Earth, air, fire and water – these four primordial elements make up our world according to ancient beliefs. Although modern science has left these archaic beliefs behind eons ago, the name “Blue Planet” derives from one of these mythological primordial element.
In the universe known by human beings the Blue Planet is the only place where life can be found. This is Earth, the common home of the millions of species of our fauna and of more than 7 billion men.
The name Blue Planet has become so widespread in almost all the languages as though it had existed forever. And yet, this well-known term was given to it only in the second half of the 20th century. Earth was named like this at a time when man became able to step out into space. A little more than half a century has passed since the first cosmonaut, Yuri Gagarin saw for himself those numerous movingly fantastic pictures of space which today all of us, earth dwellers can admire.
More than two thirds of the surface of our planet is covered by water. Water is also an essential element of the atmosphere of Earth, and it has been for billions of years playing an important role in shaping the surface of our planet. This means that the biosphere making life and survival possible owes its existence to the simple and yet fantastic compound the molecules of which consist of two hydrogen atoms and one oxygen atom.
This compound plays a key role in the structure of living organisms and in their metabolism. It is essential to both flora and fauna, and not one specie is able to survive without it. It is especially true in regard to the human organism, which is able to survive without water for a mere three days.
The presence of water is also decisive in the emergence and survival of the climate system of Earth. The climate of Earth played a key role in the evolution of life. Even today, our rich and colorful flora and fauna is provided with adequate conditions of life by the climate system being in constant change and yet ensuring the continuous circulations of water. Accordingly, the constant circulation of water is the essential catalyst of the constant circulation of life.
As much as we know about this special material considered to be a natural part of our life, one of its important secrets is still well hidden. We cannot explain how water came to be on Earth. This question has not been yet answered unequivocally, no commonly accepted scientific explanation has thus far been given. But everyone agrees that no known form of life is able to survive without this “element natural” one of the elements of Universe much older than our life giving Earth itself, i.e., without water - this colorless and tasteless matter that, sometimes takes up the state of either liquid, solid or gas.
This is H2O, the natural and yet mystical source of life on earth.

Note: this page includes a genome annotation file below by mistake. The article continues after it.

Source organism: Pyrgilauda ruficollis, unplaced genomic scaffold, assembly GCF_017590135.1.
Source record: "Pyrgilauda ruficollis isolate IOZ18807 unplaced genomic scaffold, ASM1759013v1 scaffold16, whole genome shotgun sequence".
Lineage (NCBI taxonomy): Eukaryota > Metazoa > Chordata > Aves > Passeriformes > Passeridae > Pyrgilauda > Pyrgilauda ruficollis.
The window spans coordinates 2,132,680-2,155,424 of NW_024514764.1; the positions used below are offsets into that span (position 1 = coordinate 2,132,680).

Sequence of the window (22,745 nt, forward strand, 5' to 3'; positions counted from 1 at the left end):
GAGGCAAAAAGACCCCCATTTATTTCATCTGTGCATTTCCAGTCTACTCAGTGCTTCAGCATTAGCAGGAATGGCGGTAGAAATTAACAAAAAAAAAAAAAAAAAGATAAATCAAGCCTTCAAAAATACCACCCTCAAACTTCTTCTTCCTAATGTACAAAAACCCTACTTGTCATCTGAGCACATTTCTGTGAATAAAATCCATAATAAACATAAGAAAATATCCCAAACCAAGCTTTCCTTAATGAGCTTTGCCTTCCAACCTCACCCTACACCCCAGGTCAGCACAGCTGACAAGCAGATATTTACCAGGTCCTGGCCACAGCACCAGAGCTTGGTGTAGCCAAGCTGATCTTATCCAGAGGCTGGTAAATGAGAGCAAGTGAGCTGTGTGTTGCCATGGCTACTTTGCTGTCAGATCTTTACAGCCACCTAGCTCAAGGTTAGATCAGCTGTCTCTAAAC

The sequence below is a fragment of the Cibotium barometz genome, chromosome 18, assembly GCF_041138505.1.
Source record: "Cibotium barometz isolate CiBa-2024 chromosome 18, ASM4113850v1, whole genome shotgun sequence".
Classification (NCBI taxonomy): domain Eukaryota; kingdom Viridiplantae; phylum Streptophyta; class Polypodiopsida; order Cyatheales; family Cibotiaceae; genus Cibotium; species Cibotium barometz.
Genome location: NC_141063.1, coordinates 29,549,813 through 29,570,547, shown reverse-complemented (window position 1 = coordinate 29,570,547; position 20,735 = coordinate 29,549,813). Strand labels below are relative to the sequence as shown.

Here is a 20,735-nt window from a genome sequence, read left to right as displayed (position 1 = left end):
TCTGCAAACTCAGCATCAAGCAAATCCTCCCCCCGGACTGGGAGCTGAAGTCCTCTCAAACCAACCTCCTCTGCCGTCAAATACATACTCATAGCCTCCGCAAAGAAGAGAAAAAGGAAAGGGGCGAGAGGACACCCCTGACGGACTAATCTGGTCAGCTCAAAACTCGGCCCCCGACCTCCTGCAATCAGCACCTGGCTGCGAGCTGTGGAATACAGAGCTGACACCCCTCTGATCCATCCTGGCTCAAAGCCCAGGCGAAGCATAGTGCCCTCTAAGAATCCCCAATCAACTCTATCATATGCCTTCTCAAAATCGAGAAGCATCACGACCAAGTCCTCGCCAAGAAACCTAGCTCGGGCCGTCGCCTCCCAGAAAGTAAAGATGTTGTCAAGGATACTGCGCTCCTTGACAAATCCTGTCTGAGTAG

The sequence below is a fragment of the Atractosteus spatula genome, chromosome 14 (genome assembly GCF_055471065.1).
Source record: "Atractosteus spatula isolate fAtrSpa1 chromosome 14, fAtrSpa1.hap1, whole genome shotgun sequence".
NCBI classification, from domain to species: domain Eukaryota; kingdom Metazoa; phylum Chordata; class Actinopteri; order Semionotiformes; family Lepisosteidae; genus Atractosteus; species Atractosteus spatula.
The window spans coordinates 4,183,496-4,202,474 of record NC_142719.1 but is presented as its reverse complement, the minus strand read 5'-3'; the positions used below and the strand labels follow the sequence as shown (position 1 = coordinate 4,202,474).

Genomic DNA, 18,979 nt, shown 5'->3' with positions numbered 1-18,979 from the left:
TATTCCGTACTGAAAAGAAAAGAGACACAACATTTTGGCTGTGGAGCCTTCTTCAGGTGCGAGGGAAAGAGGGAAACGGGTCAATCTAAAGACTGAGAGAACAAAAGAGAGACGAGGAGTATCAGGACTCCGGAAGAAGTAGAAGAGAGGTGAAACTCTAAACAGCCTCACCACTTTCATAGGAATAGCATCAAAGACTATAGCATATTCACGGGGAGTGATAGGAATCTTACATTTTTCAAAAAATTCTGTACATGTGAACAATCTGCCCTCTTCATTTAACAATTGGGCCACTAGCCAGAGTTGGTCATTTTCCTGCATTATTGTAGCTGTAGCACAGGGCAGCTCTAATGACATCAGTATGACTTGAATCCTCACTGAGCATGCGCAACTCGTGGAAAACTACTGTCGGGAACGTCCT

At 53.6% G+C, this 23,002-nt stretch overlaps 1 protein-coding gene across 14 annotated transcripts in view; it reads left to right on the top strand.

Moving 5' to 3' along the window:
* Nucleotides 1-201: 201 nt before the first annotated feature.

Zay Yar Lin, a sea captain from Myanmar, doesn’t only capture the everyday life of seafarers – their struggle with the seas and the excitement of reaching shore – but also fishermen, sailors and the busy world of harbours, as well. In his photos, he places the emphasis on lighting, composition, the interplay of colours and unusual perspectives. His shots are abstract, still they also communicate stories about everyday people.
The spellbinding rings produced by a Vancouver-based studio, Secret Wood, showcase Canada’s natural wonders. In addition to the country’s rugged mountains, luxurious emerald forests and wonderful northern lights, the design studio has also been inspired by majestic waterfalls.
The Aletsch Glacier, whose source is at an elevation over 4000 metres in the Bernese Alps, is Europe’s longest and largest volume glacier, which is visible from space. At present, its area covered with ice all year is 28.6 square kilometres, but it is getting smaller.
In her series entitled Blue Ice, photographer Julieanna Kost has captured the strikingly beautiful blue and turquoise colours and gradations of the glaciers and icebergs of Antarctica. She embarked on her Antarctic expedition on a small motor boat to record the ice landscapes using digital technology.
Japanese photographer Ryota Kajita has captured the icy beauty of Alaskan landscapes in his series Ice Formations. The artist, now living in Alaska, has spent seven years exploring the remote and uninhabited regions of the state so as to capture the complex natural patterns.
Water is a fundamental condition of life – it is irreplaceable and indispensable, it is very literally the wellspring of life, and humans and water have been living in a close symbiosis since time immemorial. Contemporary architects are also happy to reflect on that relationship.
Award-winning photographer Christian Vizl has been inspired by the ocean since childhood. The native of Mexico City has been photographing marine life for 30 years, and in that time his artistic documentation of life underwater has earned him an international reputation.
The aquarelles of Canan Esen, an illustrator from Germany, depict real and imaginary denizens of the oceans, among them majestic whales and playful dolphins. The talented artist hopes that her work can inspire action for the health of oceans and the wellbeing of marine wildlife.
Russian photographer Kristina Makeeva travelled to Lake Baikal in southern Siberia to capture the frosty beauty of the world’s largest freshwater lake. The mirror-like surface of the the approximately 600 km long lake features cracks and bubbles that create spectacular organic patterns in the clear ice.
Portuguese artist Vanessa Barragão makes sculptures out of textiles on an exquisite theme: her incredible pieces pay homage to the extraordinary, colourful creatures of the oceans. She uses industrial textile waste to create woollen carpets, tapestries and wall ornaments that imitate the structure of coral.